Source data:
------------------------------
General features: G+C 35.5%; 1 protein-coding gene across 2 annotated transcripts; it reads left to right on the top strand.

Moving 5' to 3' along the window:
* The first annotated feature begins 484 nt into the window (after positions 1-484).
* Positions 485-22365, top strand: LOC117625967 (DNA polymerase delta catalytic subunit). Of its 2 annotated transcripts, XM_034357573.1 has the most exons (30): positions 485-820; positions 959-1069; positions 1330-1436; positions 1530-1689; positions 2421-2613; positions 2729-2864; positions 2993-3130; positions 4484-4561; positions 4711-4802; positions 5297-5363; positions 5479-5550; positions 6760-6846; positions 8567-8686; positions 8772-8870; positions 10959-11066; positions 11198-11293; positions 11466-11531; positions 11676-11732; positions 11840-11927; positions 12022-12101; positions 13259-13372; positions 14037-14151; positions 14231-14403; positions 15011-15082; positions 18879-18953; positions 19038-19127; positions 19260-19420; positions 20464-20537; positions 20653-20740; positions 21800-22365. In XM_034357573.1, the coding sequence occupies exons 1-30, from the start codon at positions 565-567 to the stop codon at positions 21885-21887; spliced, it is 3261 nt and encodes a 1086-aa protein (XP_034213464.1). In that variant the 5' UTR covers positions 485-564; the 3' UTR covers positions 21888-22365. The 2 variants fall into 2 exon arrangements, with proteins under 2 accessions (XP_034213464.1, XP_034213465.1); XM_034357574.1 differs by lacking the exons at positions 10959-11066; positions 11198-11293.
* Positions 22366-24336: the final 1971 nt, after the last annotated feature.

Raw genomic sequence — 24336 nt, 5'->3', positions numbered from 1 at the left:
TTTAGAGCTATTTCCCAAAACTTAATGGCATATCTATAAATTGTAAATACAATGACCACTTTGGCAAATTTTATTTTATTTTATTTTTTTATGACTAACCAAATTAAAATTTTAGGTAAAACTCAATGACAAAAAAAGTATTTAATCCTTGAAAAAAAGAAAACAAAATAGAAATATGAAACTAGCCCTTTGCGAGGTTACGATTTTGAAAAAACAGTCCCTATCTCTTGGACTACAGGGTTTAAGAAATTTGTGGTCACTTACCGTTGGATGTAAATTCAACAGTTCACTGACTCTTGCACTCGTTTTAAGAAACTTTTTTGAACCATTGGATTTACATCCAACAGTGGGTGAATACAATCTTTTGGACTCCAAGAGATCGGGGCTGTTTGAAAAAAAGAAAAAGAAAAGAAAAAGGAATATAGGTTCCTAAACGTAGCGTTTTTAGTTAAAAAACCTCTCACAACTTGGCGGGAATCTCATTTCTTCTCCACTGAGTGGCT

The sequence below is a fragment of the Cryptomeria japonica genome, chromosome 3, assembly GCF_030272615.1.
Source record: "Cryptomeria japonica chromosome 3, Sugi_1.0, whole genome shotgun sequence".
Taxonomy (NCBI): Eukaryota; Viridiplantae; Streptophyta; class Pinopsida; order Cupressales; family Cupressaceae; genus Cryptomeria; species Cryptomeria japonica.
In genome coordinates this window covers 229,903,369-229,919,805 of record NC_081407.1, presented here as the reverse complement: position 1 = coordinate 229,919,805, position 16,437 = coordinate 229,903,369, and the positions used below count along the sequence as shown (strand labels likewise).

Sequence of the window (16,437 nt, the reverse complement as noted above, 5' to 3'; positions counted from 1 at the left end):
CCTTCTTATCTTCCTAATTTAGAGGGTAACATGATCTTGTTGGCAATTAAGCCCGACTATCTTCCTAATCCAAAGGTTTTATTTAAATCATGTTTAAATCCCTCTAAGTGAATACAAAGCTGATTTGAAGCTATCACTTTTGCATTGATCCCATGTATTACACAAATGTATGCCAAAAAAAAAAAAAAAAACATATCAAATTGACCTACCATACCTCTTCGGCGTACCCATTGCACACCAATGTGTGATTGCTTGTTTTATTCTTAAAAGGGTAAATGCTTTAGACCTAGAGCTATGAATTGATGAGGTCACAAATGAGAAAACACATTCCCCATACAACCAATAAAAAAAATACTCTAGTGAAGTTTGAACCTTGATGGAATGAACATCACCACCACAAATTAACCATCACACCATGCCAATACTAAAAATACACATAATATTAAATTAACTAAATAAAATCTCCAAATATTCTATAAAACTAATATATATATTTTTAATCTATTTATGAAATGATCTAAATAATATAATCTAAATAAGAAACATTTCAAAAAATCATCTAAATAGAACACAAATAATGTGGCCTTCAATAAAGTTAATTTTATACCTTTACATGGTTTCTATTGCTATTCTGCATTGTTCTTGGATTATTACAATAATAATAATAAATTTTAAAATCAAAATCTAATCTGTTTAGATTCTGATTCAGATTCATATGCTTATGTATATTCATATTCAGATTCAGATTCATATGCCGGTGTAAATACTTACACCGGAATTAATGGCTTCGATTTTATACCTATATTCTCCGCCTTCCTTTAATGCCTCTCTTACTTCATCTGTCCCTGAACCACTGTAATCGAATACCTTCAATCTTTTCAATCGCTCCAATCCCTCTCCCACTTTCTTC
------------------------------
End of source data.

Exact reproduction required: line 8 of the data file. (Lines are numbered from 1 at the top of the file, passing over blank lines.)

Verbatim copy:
The sequence below is a fragment of the Cryptomeria japonica genome, chromosome 3, assembly GCF_030272615.1.